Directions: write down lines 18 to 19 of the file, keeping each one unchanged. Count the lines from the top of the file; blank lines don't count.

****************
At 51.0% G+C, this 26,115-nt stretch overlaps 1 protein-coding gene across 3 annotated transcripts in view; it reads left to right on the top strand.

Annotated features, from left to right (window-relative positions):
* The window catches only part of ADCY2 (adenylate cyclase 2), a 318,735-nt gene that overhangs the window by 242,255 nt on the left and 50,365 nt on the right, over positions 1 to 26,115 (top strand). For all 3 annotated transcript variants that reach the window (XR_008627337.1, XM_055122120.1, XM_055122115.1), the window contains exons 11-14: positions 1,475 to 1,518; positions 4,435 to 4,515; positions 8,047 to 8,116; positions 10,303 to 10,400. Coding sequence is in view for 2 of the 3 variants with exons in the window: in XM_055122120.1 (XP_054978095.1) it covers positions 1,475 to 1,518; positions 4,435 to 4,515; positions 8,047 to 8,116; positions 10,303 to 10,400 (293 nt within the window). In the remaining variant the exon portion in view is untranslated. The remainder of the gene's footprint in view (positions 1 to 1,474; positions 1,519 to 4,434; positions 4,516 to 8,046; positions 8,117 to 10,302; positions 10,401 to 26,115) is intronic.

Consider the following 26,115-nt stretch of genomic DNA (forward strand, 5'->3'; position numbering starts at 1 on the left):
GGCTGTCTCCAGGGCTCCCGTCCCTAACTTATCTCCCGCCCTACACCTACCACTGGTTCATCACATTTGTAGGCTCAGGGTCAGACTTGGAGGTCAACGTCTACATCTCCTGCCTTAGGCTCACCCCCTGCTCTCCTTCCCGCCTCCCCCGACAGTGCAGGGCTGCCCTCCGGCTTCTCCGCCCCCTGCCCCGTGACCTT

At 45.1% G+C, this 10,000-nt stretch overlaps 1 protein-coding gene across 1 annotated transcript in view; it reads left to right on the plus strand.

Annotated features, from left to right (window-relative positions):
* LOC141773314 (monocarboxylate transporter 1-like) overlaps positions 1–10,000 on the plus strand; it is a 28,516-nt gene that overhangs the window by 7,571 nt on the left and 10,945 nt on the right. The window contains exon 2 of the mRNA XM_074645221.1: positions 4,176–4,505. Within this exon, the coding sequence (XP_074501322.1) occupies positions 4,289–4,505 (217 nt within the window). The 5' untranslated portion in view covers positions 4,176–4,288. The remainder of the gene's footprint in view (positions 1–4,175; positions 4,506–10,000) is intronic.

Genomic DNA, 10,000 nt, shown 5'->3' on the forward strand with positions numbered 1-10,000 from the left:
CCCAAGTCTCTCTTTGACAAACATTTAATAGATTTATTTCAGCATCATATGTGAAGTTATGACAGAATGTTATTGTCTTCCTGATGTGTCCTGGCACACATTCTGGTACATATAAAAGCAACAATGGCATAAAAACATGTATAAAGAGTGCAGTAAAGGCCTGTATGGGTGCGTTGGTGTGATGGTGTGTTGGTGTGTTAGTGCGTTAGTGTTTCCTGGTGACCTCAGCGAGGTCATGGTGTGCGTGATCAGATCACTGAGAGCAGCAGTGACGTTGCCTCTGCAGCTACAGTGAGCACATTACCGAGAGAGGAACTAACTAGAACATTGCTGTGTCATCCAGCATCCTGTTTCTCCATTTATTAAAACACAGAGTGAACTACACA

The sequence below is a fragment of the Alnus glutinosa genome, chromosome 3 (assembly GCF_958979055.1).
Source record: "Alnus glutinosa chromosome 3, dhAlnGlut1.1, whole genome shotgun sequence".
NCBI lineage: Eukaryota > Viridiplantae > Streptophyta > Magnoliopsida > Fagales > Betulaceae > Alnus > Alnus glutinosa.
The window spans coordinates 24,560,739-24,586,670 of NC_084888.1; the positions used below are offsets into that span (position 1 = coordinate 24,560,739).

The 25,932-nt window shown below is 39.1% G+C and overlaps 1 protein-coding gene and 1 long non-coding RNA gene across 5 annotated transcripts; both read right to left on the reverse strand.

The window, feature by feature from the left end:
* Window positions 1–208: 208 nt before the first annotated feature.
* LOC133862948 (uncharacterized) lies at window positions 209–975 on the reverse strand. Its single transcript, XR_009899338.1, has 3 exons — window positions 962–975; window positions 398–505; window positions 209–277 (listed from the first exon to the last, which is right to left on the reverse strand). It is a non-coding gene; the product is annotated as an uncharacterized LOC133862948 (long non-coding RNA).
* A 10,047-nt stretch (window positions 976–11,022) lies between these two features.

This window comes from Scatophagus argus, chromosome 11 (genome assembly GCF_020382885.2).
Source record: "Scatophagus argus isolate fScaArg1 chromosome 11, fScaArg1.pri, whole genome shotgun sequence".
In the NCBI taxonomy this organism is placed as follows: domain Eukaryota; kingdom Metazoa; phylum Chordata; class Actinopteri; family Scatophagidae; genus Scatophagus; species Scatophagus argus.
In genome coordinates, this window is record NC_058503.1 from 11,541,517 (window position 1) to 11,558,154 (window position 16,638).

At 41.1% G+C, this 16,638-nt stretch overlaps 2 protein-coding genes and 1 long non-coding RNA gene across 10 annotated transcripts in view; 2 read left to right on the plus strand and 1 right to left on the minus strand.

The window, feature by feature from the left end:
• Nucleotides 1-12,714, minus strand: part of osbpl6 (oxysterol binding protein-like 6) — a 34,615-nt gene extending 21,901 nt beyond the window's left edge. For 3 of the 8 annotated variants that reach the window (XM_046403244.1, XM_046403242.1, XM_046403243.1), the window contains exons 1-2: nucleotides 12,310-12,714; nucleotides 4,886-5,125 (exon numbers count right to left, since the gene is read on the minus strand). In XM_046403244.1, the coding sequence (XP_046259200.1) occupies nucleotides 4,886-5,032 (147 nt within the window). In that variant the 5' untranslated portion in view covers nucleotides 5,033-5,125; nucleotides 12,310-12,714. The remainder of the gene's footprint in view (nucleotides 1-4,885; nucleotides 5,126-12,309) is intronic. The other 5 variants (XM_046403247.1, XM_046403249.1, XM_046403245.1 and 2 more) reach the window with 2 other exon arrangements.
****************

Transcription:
* LOC133862948 (uncharacterized) lies at window positions 209–975 on the reverse strand. Its single transcript, XR_009899338.1, has 3 exons — window positions 962–975; window positions 398–505; window positions 209–277 (listed from the first exon to the last, which is right to left on the reverse strand). It is a non-coding gene; the product is annotated as an uncharacterized LOC133862948 (long non-coding RNA).
* A 10,047-nt stretch (window positions 976–11,022) lies between these two features.